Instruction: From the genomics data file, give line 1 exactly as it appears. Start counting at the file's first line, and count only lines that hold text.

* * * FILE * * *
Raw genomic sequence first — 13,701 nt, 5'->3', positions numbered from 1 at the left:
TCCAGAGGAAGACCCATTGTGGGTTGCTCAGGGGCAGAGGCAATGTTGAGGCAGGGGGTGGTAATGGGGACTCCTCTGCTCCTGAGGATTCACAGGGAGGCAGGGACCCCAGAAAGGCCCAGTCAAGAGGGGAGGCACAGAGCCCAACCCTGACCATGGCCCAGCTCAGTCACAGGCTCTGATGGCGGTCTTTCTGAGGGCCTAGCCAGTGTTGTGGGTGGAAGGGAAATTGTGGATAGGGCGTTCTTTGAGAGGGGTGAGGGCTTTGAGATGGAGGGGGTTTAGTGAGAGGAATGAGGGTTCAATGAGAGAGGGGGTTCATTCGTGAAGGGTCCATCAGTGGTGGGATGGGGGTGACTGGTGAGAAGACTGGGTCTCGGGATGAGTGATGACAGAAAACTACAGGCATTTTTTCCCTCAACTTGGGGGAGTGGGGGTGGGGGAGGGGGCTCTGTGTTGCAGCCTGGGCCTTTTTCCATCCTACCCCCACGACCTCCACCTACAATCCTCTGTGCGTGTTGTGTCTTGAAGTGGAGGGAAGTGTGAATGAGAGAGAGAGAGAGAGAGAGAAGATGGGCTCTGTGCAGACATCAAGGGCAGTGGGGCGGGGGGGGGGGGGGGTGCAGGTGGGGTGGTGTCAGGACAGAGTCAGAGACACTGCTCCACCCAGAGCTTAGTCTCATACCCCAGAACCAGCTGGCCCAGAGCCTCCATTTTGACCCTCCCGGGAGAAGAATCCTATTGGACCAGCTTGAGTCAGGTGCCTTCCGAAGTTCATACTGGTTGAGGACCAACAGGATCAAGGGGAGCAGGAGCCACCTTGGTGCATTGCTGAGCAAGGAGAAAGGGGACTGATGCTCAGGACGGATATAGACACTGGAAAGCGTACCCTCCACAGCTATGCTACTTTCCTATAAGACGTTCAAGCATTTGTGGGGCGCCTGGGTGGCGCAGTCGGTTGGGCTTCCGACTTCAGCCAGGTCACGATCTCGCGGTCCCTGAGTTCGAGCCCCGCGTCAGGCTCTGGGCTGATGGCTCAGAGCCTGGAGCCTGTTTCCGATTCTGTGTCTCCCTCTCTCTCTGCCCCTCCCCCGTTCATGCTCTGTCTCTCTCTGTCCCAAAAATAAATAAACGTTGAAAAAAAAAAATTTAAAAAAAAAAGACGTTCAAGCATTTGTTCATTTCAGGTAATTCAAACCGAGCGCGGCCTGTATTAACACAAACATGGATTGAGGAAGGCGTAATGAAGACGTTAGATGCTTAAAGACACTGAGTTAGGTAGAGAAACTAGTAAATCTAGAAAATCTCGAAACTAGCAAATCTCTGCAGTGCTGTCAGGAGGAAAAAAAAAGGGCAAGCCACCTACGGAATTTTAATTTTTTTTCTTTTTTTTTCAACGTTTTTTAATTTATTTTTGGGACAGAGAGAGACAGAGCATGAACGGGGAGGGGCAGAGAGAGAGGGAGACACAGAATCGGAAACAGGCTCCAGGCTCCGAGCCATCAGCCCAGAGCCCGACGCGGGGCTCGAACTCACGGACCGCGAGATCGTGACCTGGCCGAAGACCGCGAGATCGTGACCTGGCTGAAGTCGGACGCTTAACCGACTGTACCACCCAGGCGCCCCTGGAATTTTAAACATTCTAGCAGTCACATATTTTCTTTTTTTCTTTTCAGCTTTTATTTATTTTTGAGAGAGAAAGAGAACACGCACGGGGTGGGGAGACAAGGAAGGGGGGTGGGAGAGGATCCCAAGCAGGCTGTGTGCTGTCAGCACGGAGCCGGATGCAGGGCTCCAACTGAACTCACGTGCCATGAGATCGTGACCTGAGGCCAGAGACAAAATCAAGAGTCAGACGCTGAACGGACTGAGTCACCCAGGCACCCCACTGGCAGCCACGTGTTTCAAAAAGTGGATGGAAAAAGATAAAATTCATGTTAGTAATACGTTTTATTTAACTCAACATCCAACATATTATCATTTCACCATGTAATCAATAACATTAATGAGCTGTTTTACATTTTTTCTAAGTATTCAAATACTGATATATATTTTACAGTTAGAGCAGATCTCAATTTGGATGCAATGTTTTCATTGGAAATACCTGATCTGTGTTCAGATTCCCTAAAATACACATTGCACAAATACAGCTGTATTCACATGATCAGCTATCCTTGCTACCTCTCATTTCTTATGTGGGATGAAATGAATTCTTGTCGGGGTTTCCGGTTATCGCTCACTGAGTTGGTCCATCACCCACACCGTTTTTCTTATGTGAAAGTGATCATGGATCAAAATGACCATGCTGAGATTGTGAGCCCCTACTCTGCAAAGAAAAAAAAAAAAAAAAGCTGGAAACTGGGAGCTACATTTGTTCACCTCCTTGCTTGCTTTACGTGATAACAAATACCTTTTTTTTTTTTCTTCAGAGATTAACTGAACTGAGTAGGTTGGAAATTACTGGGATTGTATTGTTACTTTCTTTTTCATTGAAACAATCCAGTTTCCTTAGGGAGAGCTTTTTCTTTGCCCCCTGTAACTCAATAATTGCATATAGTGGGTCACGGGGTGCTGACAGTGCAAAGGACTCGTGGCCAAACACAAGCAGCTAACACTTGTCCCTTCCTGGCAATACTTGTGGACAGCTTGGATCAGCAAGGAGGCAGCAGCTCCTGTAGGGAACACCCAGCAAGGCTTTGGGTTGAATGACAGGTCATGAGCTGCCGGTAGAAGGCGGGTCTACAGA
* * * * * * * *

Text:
Raw genomic sequence first — 13,701 nt, 5'->3', positions numbered from 1 at the left: